• The court rejected the adviser’s argument that differences in services and risks with respect to subadvisory clients made the comparisons to subadvisory fees not probative as a matter of law. The court held that whether those differences were material or de minimis was in dispute and therefore an issue for trial.
  • The court held that the fact that the challenged advisory fee fell within the range charged by other investment advisers for similar funds did not insulate the adviser’s fees from review. The court held that comparison to peer funds’ fees was a factor, but not a dispositive factor.

Profitability. The plaintiffs challenged the adviser’s methodology for computing the adviser’s profitability attributable to the fund at issue and presented evidence with respect to alternate methodologies. The court held that in the absence of board deference, whether the adviser used an appropriate profitability methodology was an issue for trial, not summary judgment.

Nature and quality of services. The court held that fund performance was an important factor in evaluating the nature and quality of advisory services. The court held that because the fund’s performance was below average compared to peer funds, the nature and quality of the adviser’s services was an issue for trial and could not be resolved at summary judgment.

Economies of scale.

  • The court held that the existence of economies of scale could not be inferred solely from operating expenses declining while assets grew, because other factors could cause costs to decline. The court held that to get past summary judgment with respect to economies of scale, a plaintiff must have evidence that the per-unit cost of performing fund transactions decreased as the number of transactions increased. Because the plaintiffs in Calamos pointed to no evidence of this, the court granted summary judgment with respect to economies of scale.
  • The court held, however, that shrinking assets during the period at issue (beginning one year prior to the complaint’s filing) did not necessarily preclude the existence of economies of scale. The court held that it was possible for an adviser to continue to benefit from older economies of scale that it had not shared with the fund, even though assets had recently shrunk.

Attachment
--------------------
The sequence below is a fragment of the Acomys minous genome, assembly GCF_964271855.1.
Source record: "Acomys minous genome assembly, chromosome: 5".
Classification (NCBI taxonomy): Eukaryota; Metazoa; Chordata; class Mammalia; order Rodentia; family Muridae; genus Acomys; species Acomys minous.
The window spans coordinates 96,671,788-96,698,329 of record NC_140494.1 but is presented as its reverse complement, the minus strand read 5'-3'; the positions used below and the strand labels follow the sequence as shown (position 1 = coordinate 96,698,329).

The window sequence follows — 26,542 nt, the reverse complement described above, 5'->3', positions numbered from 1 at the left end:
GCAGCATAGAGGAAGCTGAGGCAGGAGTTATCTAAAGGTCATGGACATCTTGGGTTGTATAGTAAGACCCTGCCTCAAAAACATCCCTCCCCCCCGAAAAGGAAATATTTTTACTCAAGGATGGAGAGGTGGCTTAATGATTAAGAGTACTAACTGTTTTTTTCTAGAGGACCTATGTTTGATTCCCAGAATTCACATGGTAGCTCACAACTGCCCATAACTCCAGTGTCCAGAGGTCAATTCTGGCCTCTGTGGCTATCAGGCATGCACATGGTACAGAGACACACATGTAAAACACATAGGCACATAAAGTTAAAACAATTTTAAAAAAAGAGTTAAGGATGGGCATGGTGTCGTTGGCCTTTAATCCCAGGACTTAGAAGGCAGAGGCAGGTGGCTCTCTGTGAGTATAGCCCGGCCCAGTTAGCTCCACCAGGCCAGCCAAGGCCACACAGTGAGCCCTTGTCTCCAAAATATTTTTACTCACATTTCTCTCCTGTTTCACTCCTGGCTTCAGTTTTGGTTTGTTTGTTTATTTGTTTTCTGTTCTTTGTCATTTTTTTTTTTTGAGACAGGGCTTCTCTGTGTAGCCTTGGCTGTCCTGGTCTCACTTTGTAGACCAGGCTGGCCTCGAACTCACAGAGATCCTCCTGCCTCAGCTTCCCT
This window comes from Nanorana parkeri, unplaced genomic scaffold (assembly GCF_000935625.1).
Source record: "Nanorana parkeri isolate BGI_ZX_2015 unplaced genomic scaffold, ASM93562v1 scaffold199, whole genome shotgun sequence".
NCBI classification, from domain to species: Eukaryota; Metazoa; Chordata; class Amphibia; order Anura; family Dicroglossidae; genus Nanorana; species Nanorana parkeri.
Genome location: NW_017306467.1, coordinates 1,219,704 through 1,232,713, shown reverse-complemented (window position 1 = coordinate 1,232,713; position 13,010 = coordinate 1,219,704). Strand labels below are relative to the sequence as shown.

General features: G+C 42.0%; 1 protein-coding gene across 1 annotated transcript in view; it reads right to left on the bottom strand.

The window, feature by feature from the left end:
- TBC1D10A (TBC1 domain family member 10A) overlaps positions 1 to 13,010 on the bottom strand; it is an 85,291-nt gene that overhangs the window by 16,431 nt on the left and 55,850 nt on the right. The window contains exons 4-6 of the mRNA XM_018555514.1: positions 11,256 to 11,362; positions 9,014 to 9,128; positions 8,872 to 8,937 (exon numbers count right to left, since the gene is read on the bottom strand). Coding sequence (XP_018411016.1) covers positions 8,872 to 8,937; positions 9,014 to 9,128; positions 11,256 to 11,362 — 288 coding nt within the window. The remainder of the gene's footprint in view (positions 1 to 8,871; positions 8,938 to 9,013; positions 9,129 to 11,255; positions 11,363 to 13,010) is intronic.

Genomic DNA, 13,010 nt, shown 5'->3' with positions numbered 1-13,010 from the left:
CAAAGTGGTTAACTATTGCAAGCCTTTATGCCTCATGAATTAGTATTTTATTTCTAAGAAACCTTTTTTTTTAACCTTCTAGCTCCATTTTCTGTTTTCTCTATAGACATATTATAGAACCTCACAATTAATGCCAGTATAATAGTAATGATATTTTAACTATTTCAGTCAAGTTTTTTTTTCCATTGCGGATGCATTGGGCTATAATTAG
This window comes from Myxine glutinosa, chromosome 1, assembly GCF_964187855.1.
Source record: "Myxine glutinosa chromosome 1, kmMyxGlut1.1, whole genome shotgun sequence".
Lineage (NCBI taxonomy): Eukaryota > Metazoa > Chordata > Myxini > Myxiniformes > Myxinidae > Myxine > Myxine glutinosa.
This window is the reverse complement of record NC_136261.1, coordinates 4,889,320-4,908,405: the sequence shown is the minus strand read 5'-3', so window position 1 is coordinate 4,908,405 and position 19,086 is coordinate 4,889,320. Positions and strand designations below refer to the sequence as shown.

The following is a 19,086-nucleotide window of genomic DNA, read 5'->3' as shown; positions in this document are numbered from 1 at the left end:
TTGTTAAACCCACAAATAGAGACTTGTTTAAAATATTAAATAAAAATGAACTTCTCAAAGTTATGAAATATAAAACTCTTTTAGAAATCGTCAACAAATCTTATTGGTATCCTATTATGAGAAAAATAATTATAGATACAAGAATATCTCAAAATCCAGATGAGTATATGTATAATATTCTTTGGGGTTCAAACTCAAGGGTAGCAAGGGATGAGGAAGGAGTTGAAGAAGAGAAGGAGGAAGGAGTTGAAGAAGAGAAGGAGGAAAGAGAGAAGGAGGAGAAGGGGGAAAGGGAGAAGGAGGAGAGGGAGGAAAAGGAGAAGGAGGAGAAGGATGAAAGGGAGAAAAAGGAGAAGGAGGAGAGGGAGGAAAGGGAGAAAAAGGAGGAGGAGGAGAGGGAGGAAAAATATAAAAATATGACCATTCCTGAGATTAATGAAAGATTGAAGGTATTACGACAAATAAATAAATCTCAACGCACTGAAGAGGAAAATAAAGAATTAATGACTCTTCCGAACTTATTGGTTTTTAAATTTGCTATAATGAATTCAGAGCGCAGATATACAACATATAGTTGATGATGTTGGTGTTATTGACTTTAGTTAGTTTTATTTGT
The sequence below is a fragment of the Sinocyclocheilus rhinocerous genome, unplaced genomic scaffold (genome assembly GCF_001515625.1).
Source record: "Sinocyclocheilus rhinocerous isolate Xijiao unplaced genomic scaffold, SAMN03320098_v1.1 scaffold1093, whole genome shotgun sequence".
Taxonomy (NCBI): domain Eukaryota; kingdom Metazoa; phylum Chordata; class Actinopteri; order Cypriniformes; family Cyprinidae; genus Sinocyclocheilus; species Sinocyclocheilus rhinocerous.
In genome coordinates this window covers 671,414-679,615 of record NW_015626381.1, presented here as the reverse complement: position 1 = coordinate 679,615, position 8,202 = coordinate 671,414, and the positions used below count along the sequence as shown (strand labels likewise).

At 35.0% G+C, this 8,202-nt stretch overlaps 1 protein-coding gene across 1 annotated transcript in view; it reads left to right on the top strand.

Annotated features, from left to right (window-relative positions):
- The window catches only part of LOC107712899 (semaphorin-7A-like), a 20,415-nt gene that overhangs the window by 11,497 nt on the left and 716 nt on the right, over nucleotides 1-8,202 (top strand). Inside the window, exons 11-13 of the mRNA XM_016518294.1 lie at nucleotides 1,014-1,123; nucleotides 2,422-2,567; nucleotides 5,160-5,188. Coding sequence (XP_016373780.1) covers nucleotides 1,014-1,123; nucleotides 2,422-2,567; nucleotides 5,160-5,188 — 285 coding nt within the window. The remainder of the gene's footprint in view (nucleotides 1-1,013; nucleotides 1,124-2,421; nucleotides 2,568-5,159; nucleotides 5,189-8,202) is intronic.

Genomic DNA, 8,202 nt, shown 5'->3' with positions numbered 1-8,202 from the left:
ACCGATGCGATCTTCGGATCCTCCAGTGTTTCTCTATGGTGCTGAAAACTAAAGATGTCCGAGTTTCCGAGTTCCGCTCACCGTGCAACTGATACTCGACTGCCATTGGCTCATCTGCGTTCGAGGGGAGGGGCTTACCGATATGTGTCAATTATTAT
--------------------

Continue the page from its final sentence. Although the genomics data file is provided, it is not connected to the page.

Fall-out benefits. The court rejected the plaintiffs’ contention that the adviser’s provision of similar services and strategies to other clients was a fall-out benefit – that is, “additional, non-fund sources of revenue accruing to [the adviser] as a result of its relationship with the Fund.” The court held that, as a matter of law, revenues from providing similar services to other clients do not fall within the definition of fall-out benefits. Accordingly, the court granted summary judgment with respect to fall-out benefits.

The court has scheduled a non-jury trial for November 19, 2018.

Calamos is the sixth case of the approximately 25 Section 36(b) cases filed since the Supreme Court decided Jones v. Harris in 2010 in which a court has denied summary judgment for the adviser in whole or in part and ordered the case to trial. The adviser won two of those cases after trial (AXA and Hartford), one was settled (Russell), and three remain pending (BlackRock, Great West, and now Calamos). In three instances, courts have granted summary judgment for the adviser rather than trying the case (JP Morgan, Harbor Capital, and New York Life). In one additional instance, a court granted summary judgment for the adviser based on the plaintiff’s lack of standing to bring the lawsuit (Principal). Motions for summary judgment are pending in two other cases (Davis and MetWest).

A copy of the decision is available here.